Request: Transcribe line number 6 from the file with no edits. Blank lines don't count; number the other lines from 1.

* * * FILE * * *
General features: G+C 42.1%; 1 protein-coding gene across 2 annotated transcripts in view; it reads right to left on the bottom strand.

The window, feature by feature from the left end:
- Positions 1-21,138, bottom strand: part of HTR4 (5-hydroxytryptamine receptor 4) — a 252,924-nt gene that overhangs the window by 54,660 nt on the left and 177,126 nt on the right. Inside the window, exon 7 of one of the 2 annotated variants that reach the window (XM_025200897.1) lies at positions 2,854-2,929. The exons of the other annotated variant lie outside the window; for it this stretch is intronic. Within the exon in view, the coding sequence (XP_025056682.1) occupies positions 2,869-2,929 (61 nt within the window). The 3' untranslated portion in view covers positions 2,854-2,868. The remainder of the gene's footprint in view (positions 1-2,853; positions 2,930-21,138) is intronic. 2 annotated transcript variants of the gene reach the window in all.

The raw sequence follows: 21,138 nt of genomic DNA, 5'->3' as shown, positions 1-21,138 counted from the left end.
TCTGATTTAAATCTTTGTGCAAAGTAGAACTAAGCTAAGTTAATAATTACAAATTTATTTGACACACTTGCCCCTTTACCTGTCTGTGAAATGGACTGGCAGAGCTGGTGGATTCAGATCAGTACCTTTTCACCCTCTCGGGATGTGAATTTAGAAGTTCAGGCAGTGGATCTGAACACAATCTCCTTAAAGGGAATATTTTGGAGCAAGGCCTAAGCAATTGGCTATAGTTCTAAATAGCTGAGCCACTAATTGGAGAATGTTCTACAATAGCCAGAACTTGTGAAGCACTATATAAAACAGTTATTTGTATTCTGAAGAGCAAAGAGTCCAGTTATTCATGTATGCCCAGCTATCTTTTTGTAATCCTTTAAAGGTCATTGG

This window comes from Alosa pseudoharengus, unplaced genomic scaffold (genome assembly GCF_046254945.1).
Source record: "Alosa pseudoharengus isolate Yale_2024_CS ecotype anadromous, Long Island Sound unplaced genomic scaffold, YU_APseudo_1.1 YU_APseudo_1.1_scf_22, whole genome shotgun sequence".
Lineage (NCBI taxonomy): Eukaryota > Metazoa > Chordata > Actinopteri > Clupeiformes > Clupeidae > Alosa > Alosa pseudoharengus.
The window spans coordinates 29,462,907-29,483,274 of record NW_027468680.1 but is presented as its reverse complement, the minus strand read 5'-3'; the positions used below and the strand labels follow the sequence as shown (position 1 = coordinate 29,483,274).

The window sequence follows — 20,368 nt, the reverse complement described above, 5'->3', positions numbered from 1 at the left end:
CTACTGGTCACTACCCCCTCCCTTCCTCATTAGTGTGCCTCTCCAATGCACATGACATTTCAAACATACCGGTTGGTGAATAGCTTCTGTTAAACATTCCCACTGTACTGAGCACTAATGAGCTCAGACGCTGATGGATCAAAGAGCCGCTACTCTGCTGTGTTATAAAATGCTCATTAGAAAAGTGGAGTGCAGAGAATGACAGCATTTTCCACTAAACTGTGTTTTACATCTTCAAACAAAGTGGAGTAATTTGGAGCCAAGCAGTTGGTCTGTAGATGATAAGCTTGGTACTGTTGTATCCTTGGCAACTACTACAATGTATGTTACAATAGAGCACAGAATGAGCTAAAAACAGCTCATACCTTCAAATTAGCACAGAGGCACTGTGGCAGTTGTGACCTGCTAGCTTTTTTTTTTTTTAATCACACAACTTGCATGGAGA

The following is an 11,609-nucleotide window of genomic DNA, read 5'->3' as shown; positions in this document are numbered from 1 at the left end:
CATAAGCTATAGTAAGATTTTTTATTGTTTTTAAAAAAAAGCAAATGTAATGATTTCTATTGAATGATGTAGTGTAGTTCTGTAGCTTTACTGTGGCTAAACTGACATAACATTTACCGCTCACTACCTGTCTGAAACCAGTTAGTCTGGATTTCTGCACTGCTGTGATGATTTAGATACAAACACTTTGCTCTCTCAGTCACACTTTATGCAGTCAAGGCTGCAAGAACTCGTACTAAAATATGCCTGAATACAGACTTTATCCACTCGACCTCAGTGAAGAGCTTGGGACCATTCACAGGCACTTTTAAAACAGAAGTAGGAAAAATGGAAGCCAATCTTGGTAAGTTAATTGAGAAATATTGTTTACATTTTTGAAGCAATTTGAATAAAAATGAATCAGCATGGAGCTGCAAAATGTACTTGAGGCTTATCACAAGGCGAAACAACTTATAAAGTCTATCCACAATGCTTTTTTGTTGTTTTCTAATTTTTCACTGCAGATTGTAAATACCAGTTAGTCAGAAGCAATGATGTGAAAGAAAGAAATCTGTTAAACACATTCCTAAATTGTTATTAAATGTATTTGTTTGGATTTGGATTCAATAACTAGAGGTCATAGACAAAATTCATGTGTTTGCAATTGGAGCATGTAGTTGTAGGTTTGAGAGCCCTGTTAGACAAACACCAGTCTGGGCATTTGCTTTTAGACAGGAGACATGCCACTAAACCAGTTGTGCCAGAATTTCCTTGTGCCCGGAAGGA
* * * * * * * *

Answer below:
This window comes from Alosa pseudoharengus, unplaced genomic scaffold (genome assembly GCF_046254945.1).